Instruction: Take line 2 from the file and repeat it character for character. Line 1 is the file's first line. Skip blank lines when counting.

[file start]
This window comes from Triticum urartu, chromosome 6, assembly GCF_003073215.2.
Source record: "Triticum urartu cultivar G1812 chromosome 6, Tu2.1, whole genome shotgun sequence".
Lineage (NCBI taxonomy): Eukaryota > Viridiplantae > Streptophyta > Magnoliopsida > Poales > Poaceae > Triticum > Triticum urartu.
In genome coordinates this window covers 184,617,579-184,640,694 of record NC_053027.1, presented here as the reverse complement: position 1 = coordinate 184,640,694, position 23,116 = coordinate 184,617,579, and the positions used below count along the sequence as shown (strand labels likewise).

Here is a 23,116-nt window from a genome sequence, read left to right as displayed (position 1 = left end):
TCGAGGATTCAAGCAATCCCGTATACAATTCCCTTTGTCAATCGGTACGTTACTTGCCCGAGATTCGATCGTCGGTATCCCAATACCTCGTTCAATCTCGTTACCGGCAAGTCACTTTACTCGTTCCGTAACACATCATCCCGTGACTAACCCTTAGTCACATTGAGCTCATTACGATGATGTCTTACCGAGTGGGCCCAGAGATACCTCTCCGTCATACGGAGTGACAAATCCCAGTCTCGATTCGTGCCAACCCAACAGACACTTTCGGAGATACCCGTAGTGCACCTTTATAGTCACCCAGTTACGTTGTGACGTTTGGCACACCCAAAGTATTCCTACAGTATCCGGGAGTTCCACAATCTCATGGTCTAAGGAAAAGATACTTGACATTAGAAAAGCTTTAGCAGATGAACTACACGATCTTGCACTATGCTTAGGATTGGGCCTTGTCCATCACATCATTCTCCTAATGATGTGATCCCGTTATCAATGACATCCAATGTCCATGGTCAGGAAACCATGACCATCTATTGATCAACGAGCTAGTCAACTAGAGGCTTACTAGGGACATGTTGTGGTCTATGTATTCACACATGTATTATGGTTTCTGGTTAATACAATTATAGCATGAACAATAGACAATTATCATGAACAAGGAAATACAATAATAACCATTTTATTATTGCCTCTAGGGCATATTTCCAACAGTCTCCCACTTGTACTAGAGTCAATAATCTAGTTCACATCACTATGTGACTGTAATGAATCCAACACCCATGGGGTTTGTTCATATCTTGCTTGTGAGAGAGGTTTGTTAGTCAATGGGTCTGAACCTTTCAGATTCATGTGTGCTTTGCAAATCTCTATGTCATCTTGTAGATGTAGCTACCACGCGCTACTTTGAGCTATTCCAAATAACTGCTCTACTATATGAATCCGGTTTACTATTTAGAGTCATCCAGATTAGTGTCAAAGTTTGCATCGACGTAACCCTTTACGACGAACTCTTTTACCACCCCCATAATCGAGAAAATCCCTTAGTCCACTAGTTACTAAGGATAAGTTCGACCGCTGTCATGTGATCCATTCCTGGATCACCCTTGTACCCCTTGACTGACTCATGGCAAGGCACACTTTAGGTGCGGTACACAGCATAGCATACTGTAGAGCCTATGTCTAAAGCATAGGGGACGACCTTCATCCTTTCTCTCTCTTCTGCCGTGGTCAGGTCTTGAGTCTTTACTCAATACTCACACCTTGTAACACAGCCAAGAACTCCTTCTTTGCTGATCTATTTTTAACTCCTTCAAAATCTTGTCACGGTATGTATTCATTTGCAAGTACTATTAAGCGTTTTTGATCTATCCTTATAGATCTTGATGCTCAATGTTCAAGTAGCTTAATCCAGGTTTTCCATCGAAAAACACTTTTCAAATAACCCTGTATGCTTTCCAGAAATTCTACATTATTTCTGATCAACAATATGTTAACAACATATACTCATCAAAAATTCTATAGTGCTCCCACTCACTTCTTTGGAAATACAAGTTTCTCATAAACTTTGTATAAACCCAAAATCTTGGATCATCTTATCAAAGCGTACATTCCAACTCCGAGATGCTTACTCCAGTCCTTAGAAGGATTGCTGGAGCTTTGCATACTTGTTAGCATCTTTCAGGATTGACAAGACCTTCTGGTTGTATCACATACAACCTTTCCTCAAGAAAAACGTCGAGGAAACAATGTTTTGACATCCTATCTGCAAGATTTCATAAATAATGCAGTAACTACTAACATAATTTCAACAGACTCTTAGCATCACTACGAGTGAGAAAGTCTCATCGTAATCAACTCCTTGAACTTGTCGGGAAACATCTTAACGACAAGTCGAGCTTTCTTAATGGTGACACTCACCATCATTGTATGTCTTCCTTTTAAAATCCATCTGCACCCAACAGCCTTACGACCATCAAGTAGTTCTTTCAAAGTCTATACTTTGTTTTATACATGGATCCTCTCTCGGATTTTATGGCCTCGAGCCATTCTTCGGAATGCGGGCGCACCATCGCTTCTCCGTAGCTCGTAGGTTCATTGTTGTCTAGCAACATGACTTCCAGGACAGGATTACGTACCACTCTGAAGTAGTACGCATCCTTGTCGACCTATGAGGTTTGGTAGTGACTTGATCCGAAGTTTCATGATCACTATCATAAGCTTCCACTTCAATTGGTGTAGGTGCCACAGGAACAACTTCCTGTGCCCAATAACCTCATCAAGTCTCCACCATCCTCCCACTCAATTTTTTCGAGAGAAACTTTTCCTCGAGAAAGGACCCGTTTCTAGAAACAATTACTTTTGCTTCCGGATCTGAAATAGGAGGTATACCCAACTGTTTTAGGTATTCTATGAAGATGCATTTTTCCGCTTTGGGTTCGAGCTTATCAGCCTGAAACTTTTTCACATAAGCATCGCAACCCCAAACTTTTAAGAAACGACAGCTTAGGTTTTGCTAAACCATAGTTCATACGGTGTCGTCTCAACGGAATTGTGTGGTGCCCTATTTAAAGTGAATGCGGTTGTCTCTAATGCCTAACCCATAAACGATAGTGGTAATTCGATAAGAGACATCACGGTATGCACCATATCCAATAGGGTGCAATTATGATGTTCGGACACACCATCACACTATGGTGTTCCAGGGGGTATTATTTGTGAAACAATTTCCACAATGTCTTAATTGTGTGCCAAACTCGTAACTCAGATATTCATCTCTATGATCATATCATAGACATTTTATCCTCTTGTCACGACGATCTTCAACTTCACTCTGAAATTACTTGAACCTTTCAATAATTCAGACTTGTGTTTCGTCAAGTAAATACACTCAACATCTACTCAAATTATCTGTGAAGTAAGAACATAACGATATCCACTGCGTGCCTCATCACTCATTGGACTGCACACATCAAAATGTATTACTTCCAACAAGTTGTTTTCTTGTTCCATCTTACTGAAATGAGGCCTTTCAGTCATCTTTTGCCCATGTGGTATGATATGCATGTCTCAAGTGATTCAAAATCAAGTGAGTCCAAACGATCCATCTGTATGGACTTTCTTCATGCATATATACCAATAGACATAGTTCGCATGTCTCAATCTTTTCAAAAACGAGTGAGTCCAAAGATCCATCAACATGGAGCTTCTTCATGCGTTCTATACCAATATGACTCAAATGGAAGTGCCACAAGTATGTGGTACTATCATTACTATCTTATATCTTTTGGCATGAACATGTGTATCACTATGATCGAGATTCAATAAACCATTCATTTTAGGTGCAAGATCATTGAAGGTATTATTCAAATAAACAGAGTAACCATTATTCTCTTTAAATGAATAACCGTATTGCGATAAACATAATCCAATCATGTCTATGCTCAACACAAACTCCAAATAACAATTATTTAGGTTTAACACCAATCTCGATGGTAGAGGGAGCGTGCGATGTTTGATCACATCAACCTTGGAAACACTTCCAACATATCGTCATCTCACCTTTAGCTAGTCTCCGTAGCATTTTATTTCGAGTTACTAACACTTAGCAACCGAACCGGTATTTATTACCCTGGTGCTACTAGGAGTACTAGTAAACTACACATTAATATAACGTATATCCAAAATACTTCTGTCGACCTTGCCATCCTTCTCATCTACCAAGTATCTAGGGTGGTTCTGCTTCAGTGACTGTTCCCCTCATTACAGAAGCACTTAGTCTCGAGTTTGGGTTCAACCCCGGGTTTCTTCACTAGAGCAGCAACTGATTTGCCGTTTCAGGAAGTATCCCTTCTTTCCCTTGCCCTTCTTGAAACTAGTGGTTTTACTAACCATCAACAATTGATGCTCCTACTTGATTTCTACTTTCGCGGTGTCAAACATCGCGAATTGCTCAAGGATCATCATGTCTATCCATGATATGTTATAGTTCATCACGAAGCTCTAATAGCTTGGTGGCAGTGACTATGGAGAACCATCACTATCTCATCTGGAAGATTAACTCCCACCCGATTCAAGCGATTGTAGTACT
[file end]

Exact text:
Source record: "Triticum urartu cultivar G1812 chromosome 6, Tu2.1, whole genome shotgun sequence".